At 92, Mahathir has withstood countless of political battles and earned his reputation. Critics suspected the RCI was formed by the administration of Najib to shame Mahathir, then PM. This news might not mark the downfall of Mahathir, but the speculations and suspicions were enough to dent Mahathir’s image.

Both the timing and the choice of the personnel-in-charge pointed to a possible dirty play of politics. The RCI was not necessarily required. Formation of RCI for the forex losses case was swifter than the 1MDB case, which still did not have any RCI plans in place. The STF concluded the forex losses as a prima facie case and warranted the RCI. From the day Khalid called for a probe in forex losses to the Cabinet’s approval for RCI’s formation, it took less than eight months. This speed was rather fast for an incident that happened 25 years ago.

Out of everybody, the Prime Minister’s office selected Petroliam Nasional Bhd (Petronas) Chairman Tan Sri Mohd Sidek Hassan to head the STF and RCI. Together with his panel, Sidek has the right to give recommendations for further actions, subject to the Attorney-General’s decision to prosecute. Given the close ties between Najib and Sidek, Sidek may just conveniently disregard any evidence to Mahathir’s favour. After all, Najib had shown kindness to Sidek and appointed him as Petronas chairman, after his post as government’s Chief Secretary.

Will this incident mark the downfall of Najib or Mahathir?

Observers may interpret Mahathir’s offer to testify as a sign of clear conscience, with the willingness to share knowledge without withholding information. Before he was called upon to testify for the RCI, he attended the proceedings as a neutral observer.

This case of forex losses is not the only RCI that Mahathir will be involved in, as discussion for RCI on 1985 Memali tragedy progresses. Mahathir is taking the RCIs in his stride, declaring “he is not opposed to a Royal Commission of Inquiry as long as the government establishes a similar public probe for the 1MDB scandal.”

Instead of Mahathir, former BNM adviser Tan Sri Nor Mohamed Yakcop was under fire in the latest proceeding. Nor Mohamed was the key person for forex trading, and he had not discussed forex trading activities, such as reading forex trading signals, with Mahathir or Anwar.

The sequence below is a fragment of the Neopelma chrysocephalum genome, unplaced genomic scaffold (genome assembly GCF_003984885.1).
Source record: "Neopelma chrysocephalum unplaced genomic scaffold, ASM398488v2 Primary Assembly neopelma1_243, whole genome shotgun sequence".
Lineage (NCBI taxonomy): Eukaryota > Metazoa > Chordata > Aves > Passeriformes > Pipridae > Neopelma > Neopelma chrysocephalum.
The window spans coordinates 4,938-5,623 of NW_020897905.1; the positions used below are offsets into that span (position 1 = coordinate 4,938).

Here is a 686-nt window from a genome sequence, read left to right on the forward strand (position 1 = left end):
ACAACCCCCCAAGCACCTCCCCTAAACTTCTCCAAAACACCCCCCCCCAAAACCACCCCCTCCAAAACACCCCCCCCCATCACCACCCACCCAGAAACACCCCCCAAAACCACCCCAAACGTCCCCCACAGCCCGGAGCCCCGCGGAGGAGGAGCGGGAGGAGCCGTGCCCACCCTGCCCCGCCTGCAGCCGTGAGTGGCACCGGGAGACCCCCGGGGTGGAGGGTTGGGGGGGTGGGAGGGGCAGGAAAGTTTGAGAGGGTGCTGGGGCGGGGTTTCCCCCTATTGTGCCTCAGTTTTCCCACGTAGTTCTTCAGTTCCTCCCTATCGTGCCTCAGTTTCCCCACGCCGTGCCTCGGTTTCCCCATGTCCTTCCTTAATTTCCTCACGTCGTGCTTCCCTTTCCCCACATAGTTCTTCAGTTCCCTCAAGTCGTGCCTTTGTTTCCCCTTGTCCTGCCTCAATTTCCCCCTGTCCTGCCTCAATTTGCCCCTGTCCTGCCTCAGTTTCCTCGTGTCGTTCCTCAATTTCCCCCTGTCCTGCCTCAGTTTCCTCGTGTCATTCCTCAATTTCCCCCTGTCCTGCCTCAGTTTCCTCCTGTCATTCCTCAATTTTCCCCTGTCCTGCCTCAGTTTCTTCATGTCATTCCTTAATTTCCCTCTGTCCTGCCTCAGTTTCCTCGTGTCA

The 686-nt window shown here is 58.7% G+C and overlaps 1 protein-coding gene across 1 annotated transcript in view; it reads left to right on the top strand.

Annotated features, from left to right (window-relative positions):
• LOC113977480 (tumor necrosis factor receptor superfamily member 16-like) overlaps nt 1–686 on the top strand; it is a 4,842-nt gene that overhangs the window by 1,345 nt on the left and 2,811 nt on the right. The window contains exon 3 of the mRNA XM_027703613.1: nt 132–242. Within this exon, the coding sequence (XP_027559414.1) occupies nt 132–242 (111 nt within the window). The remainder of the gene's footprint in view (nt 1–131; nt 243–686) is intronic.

Mahathir did not allow these losses to distract his plan to oust Najib as PM. Najib’s plan to use this past forex news may backfire and end up drawing more attention on his unwillingness to accept STF or RCI for his 1MDB scandal. Onlookers may not know the real story, but they can still gauge for themselves. Mahathir possibly hid news of forex losses while trying to make Malaysia richer. Conversely, Najib alleged misappropriated funds for his personal gains.

Also, this chain of events has brought Mahathir and Anwar closer, as they unite against Najib. Even if Mahathir were found guilty, it would not be the end of his political agenda. Mahathir said he would not resign as chairman of the Bumiputera-centric Parti Pribumi Bersatu Malaysia (PPBM) or leave the opposition Pakatan Harapan pact even if he was later found by the RCI to have played a role in the forex losses.

At the moment, Mahathir remains undefeated with no intention to retire from the political drama. In GE14, PPBM remains a strong contender and continues to threaten Najib’s leadership in Malaysia’s predominant political party, UMNO.

About the Author

Joelyn Chan
Joelyn is a freelance writer based in Singapore. She graduated from Nanyang Technological University with a Double Bachelor in Accountancy and Business. During her free time, she explores the latest developments in fintech and business.